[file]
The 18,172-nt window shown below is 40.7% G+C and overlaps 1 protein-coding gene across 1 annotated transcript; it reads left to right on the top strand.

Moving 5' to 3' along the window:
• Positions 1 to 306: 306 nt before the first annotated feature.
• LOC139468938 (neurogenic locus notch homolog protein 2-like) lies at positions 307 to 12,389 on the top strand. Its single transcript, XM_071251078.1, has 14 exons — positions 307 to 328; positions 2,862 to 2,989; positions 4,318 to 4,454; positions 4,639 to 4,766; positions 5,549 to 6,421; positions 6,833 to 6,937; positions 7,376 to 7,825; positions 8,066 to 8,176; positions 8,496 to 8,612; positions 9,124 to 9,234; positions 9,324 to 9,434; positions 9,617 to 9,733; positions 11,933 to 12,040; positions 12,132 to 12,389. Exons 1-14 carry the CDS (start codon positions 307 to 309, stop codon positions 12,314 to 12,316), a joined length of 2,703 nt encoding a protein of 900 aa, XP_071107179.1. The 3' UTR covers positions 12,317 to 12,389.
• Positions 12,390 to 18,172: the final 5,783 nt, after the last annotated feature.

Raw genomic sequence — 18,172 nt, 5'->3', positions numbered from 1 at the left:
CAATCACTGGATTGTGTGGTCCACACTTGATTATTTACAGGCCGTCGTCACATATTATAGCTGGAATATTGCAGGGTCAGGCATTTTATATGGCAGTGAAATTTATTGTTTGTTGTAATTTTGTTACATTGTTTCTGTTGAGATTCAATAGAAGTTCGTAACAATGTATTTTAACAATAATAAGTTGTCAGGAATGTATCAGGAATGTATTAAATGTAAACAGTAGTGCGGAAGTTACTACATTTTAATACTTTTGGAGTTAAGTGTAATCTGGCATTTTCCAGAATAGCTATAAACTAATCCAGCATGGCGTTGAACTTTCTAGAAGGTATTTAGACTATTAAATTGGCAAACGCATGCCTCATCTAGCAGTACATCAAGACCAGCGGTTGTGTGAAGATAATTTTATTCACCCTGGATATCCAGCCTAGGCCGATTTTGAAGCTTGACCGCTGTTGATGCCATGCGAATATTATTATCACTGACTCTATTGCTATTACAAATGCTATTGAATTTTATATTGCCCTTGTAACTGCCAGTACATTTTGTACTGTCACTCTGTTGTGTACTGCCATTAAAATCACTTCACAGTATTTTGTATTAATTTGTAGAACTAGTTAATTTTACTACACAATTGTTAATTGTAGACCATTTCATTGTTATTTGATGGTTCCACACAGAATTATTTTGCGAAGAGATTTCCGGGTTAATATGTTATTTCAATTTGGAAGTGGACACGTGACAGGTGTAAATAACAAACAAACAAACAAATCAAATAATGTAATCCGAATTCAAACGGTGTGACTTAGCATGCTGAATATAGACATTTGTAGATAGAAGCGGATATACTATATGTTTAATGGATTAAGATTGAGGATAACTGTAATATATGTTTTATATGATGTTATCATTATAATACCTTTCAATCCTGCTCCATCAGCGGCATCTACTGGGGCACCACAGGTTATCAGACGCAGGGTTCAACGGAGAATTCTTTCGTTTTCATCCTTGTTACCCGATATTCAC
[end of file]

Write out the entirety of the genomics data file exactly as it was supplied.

The 18,172-nt window shown below is 40.7% G+C and overlaps 1 protein-coding gene across 1 annotated transcript; it reads left to right on the top strand.

Moving 5' to 3' along the window:
• Positions 1 to 306: 306 nt before the first annotated feature.
• LOC139468938 (neurogenic locus notch homolog protein 2-like) lies at positions 307 to 12,389 on the top strand. Its single transcript, XM_071251078.1, has 14 exons — positions 307 to 328; positions 2,862 to 2,989; positions 4,318 to 4,454; positions 4,639 to 4,766; positions 5,549 to 6,421; positions 6,833 to 6,937; positions 7,376 to 7,825; positions 8,066 to 8,176; positions 8,496 to 8,612; positions 9,124 to 9,234; positions 9,324 to 9,434; positions 9,617 to 9,733; positions 11,933 to 12,040; positions 12,132 to 12,389. Exons 1-14 carry the CDS (start codon positions 307 to 309, stop codon positions 12,314 to 12,316), a joined length of 2,703 nt encoding a protein of 900 aa, XP_071107179.1. The 3' UTR covers positions 12,317 to 12,389.
• Positions 12,390 to 18,172: the final 5,783 nt, after the last annotated feature.

Raw genomic sequence — 18,172 nt, 5'->3', positions numbered from 1 at the left:
CAATCACTGGATTGTGTGGTCCACACTTGATTATTTACAGGCCGTCGTCACATATTATAGCTGGAATATTGCAGGGTCAGGCATTTTATATGGCAGTGAAATTTATTGTTTGTTGTAATTTTGTTACATTGTTTCTGTTGAGATTCAATAGAAGTTCGTAACAATGTATTTTAACAATAATAAGTTGTCAGGAATGTATCAGGAATGTATTAAATGTAAACAGTAGTGCGGAAGTTACTACATTTTAATACTTTTGGAGTTAAGTGTAATCTGGCATTTTCCAGAATAGCTATAAACTAATCCAGCATGGCGTTGAACTTTCTAGAAGGTATTTAGACTATTAAATTGGCAAACGCATGCCTCATCTAGCAGTACATCAAGACCAGCGGTTGTGTGAAGATAATTTTATTCACCCTGGATATCCAGCCTAGGCCGATTTTGAAGCTTGACCGCTGTTGATGCCATGCGAATATTATTATCACTGACTCTATTGCTATTACAAATGCTATTGAATTTTATATTGCCCTTGTAACTGCCAGTACATTTTGTACTGTCACTCTGTTGTGTACTGCCATTAAAATCACTTCACAGTATTTTGTATTAATTTGTAGAACTAGTTAATTTTACTACACAATTGTTAATTGTAGACCATTTCATTGTTATTTGATGGTTCCACACAGAATTATTTTGCGAAGAGATTTCCGGGTTAATATGTTATTTCAATTTGGAAGTGGACACGTGACAGGTGTAAATAACAAACAAACAAACAAATCAAATAATGTAATCCGAATTCAAACGGTGTGACTTAGCATGCTGAATATAGACATTTGTAGATAGAAGCGGATATACTATATGTTTAATGGATTAAGATTGAGGATAACTGTAATATATGTTTTATATGATGTTATCATTATAATACCTTTCAATCCTGCTCCATCAGCGGCATCTACTGGGGCACCACAGGTTATCAGACGCAGGGTTCAACGGAGAATTCTTTCGTTTTCATCCTTGTTACCCGATATTCAC